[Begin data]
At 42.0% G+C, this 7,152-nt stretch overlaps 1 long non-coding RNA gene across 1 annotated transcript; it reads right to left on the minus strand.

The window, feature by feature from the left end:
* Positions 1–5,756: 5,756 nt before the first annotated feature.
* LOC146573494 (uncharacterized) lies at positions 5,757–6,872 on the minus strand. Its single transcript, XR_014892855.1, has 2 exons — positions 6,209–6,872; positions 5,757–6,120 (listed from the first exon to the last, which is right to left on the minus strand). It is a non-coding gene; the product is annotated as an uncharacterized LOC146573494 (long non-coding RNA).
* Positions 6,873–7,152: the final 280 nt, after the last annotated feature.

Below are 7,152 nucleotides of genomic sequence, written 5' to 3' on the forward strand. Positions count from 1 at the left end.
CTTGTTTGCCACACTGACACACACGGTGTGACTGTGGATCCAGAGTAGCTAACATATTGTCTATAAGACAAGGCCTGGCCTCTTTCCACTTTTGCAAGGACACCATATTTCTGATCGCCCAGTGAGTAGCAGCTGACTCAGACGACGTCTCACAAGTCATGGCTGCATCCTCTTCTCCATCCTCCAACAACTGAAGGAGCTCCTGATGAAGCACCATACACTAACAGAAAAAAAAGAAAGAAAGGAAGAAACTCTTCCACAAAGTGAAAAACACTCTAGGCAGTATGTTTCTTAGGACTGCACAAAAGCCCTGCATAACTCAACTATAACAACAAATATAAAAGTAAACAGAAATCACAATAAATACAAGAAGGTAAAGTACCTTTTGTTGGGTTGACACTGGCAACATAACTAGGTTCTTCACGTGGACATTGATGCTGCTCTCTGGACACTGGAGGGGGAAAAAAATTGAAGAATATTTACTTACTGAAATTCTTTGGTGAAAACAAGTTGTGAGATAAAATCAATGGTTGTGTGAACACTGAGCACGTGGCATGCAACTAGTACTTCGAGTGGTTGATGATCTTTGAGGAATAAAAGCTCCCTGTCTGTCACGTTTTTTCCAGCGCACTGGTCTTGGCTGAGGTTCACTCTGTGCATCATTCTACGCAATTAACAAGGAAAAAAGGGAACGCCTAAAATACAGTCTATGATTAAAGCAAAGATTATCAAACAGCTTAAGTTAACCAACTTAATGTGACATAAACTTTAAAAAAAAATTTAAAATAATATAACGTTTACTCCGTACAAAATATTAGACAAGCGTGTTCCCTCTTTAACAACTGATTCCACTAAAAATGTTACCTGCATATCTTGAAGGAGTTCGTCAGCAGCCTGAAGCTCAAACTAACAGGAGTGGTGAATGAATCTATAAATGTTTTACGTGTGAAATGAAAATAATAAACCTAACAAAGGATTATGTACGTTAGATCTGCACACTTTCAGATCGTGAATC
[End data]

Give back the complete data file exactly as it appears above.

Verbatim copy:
At 42.0% G+C, this 7,152-nt stretch overlaps 1 long non-coding RNA gene across 1 annotated transcript; it reads right to left on the minus strand.

The window, feature by feature from the left end:
* Positions 1–5,756: 5,756 nt before the first annotated feature.
* LOC146573494 (uncharacterized) lies at positions 5,757–6,872 on the minus strand. Its single transcript, XR_014892855.1, has 2 exons — positions 6,209–6,872; positions 5,757–6,120 (listed from the first exon to the last, which is right to left on the minus strand). It is a non-coding gene; the product is annotated as an uncharacterized LOC146573494 (long non-coding RNA).
* Positions 6,873–7,152: the final 280 nt, after the last annotated feature.

Below are 7,152 nucleotides of genomic sequence, written 5' to 3' on the forward strand. Positions count from 1 at the left end.
CTTGTTTGCCACACTGACACACACGGTGTGACTGTGGATCCAGAGTAGCTAACATATTGTCTATAAGACAAGGCCTGGCCTCTTTCCACTTTTGCAAGGACACCATATTTCTGATCGCCCAGTGAGTAGCAGCTGACTCAGACGACGTCTCACAAGTCATGGCTGCATCCTCTTCTCCATCCTCCAACAACTGAAGGAGCTCCTGATGAAGCACCATACACTAACAGAAAAAAAAGAAAGAAAGGAAGAAACTCTTCCACAAAGTGAAAAACACTCTAGGCAGTATGTTTCTTAGGACTGCACAAAAGCCCTGCATAACTCAACTATAACAACAAATATAAAAGTAAACAGAAATCACAATAAATACAAGAAGGTAAAGTACCTTTTGTTGGGTTGACACTGGCAACATAACTAGGTTCTTCACGTGGACATTGATGCTGCTCTCTGGACACTGGAGGGGGAAAAAAATTGAAGAATATTTACTTACTGAAATTCTTTGGTGAAAACAAGTTGTGAGATAAAATCAATGGTTGTGTGAACACTGAGCACGTGGCATGCAACTAGTACTTCGAGTGGTTGATGATCTTTGAGGAATAAAAGCTCCCTGTCTGTCACGTTTTTTCCAGCGCACTGGTCTTGGCTGAGGTTCACTCTGTGCATCATTCTACGCAATTAACAAGGAAAAAAGGGAACGCCTAAAATACAGTCTATGATTAAAGCAAAGATTATCAAACAGCTTAAGTTAACCAACTTAATGTGACATAAACTTTAAAAAAAAATTTAAAATAATATAACGTTTACTCCGTACAAAATATTAGACAAGCGTGTTCCCTCTTTAACAACTGATTCCACTAAAAATGTTACCTGCATATCTTGAAGGAGTTCGTCAGCAGCCTGAAGCTCAAACTAACAGGAGTGGTGAATGAATCTATAAATGTTTTACGTGTGAAATGAAAATAATAAACCTAACAAAGGATTATGTACGTTAGATCTGCACACTTTCAGATCGTGAATC